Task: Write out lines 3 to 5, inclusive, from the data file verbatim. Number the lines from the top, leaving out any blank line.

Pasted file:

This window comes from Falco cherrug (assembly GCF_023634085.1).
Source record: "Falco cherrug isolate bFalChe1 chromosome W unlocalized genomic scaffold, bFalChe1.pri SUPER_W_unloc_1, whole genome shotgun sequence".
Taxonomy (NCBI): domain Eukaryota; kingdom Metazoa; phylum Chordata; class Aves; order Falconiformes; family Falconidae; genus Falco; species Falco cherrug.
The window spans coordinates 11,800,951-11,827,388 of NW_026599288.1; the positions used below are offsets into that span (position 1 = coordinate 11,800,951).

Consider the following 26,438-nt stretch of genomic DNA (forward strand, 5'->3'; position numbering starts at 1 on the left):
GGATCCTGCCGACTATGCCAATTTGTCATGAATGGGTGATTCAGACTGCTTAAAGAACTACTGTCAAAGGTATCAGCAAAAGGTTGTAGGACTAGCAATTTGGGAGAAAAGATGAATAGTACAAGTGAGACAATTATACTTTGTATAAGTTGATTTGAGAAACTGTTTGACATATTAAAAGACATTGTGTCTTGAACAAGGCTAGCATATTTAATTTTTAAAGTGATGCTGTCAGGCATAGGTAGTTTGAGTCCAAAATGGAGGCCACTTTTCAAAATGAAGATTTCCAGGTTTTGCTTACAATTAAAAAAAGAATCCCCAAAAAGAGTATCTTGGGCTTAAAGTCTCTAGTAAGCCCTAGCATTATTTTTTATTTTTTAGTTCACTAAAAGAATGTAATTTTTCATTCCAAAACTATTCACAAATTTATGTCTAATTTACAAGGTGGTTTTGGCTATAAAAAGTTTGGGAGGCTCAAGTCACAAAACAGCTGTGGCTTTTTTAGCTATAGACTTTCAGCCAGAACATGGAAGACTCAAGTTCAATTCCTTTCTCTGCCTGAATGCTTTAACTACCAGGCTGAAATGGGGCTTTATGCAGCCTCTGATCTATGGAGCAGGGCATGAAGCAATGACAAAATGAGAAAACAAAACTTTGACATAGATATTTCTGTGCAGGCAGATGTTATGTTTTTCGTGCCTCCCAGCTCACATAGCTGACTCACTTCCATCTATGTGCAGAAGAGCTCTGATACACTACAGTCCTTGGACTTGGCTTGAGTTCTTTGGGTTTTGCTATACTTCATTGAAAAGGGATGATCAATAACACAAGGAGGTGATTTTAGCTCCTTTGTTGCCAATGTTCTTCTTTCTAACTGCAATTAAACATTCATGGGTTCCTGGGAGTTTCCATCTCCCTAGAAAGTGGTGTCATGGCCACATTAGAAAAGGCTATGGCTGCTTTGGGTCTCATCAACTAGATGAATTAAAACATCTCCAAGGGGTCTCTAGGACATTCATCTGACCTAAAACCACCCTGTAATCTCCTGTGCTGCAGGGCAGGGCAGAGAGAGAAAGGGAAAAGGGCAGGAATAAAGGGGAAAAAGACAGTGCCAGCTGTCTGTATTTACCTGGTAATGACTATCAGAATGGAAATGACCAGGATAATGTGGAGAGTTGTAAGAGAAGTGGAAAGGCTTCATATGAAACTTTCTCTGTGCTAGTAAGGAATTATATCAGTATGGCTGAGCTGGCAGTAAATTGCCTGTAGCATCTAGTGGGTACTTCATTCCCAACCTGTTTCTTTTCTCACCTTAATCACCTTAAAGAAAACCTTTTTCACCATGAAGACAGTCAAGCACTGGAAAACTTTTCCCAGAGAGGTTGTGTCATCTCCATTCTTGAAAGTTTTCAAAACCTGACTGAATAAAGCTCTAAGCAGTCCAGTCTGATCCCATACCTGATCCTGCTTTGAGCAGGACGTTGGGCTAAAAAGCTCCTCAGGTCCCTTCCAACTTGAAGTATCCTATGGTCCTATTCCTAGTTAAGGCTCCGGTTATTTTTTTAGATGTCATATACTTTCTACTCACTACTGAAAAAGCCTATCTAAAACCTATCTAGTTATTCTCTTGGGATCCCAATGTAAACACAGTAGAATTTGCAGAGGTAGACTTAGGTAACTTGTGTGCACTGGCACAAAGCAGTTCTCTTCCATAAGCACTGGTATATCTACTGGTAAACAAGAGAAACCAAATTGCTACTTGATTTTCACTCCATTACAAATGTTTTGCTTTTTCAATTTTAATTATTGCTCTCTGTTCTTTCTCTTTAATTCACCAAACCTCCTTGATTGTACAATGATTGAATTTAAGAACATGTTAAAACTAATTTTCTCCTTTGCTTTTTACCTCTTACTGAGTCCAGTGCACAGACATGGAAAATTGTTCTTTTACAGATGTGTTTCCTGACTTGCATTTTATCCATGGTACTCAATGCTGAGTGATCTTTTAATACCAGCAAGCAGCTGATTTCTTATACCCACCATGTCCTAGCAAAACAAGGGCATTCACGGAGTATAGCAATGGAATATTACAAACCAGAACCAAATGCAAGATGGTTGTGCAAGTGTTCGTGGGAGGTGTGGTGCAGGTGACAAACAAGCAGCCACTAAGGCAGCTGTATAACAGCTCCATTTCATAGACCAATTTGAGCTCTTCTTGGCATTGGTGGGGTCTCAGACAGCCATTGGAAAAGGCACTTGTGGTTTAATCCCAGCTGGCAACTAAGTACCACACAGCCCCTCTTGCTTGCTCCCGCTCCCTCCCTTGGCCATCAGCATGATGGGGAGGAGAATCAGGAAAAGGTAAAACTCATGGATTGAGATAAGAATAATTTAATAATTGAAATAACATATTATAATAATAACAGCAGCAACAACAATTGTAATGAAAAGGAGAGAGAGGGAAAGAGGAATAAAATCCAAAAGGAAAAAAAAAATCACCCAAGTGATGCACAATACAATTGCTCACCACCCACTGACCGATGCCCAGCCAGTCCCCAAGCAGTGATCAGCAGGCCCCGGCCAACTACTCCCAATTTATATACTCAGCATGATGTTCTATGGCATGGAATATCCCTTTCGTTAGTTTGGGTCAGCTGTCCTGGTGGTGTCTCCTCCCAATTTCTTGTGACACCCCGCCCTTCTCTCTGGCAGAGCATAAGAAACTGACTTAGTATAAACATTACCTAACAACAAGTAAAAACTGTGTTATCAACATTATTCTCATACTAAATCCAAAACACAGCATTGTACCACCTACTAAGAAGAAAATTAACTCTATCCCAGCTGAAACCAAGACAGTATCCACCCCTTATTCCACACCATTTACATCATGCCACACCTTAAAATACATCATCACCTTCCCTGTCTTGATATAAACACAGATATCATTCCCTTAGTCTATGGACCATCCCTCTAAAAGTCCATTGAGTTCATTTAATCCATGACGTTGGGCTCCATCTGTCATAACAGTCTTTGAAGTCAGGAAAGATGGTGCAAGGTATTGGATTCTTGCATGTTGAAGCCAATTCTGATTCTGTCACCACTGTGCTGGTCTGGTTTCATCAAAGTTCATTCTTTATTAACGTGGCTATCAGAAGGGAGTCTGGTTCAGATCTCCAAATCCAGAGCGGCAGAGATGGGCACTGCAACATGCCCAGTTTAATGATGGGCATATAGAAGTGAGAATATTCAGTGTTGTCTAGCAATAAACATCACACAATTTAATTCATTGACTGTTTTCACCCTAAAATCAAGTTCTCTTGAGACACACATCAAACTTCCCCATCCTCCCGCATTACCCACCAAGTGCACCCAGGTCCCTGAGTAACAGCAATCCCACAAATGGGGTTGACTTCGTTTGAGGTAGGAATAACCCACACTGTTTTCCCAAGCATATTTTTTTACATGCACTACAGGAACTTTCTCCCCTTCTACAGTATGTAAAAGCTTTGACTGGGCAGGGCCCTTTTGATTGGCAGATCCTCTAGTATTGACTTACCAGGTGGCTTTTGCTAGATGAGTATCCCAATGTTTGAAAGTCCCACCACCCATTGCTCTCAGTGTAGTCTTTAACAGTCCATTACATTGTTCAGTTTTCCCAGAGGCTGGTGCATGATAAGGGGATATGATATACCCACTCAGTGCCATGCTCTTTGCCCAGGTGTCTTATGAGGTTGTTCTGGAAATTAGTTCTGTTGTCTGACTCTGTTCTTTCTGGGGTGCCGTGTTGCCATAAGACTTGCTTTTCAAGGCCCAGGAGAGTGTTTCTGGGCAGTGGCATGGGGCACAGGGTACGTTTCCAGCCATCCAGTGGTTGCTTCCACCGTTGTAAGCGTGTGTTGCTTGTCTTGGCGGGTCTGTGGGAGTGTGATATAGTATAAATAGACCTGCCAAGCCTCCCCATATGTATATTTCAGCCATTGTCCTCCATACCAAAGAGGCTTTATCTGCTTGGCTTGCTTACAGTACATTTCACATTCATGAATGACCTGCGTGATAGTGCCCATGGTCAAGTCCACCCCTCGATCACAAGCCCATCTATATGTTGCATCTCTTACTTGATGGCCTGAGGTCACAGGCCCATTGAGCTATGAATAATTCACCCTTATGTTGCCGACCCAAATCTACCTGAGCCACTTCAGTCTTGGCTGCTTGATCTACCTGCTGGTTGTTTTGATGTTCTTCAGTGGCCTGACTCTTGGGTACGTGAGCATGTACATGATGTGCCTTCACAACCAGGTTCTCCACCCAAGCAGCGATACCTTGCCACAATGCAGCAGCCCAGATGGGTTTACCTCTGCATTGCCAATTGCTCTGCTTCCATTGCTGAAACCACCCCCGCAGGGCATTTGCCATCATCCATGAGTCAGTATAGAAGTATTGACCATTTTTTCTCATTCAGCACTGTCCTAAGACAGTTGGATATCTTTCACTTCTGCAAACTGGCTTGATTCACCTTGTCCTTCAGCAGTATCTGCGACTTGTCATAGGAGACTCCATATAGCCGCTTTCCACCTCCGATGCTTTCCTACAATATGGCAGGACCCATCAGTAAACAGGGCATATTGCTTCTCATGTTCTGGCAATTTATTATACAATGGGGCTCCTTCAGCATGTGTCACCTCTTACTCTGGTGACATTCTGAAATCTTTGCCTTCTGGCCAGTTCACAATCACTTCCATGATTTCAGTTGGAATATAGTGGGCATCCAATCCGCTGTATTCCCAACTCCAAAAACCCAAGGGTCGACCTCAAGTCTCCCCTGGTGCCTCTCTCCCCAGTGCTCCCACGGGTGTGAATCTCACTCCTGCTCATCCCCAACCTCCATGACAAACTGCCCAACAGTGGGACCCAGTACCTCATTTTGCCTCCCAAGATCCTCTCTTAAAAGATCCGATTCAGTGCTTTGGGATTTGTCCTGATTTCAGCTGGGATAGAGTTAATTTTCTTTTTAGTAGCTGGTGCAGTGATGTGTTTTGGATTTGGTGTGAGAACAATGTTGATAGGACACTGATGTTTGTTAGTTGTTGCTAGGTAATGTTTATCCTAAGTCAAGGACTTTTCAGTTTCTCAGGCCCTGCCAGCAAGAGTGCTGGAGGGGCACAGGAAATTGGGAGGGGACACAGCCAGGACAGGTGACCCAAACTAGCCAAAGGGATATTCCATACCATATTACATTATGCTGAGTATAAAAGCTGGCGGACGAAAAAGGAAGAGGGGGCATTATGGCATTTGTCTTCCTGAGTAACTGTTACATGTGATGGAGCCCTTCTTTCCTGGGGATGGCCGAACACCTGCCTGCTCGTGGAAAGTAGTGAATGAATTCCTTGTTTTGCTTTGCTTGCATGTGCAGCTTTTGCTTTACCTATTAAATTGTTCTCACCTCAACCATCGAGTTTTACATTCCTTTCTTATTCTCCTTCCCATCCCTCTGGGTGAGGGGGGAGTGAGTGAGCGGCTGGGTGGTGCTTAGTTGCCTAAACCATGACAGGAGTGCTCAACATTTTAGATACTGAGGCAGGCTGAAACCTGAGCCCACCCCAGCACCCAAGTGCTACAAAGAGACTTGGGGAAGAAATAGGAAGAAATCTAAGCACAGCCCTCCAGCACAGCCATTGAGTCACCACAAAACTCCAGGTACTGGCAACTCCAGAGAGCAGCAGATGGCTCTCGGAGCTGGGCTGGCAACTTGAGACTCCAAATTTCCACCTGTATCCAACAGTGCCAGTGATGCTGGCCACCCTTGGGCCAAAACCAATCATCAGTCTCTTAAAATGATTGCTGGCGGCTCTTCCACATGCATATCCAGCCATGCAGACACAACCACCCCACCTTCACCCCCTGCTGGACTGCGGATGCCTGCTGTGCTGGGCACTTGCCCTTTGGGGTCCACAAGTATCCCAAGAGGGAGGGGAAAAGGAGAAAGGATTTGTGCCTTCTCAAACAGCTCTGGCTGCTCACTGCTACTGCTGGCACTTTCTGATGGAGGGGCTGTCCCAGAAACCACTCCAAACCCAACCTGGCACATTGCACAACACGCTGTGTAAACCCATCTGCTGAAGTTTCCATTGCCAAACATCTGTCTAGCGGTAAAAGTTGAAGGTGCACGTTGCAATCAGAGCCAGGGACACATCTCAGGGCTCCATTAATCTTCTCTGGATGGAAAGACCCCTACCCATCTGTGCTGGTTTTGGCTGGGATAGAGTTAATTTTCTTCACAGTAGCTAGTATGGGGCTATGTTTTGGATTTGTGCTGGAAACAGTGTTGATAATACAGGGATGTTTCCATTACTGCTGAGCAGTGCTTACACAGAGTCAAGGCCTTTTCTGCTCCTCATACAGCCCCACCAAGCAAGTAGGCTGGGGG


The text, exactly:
Taxonomy (NCBI): domain Eukaryota; kingdom Metazoa; phylum Chordata; class Aves; order Falconiformes; family Falconidae; genus Falco; species Falco cherrug.
The window spans coordinates 11,800,951-11,827,388 of NW_026599288.1; the positions used below are offsets into that span (position 1 = coordinate 11,800,951).

Consider the following 26,438-nt stretch of genomic DNA (forward strand, 5'->3'; position numbering starts at 1 on the left):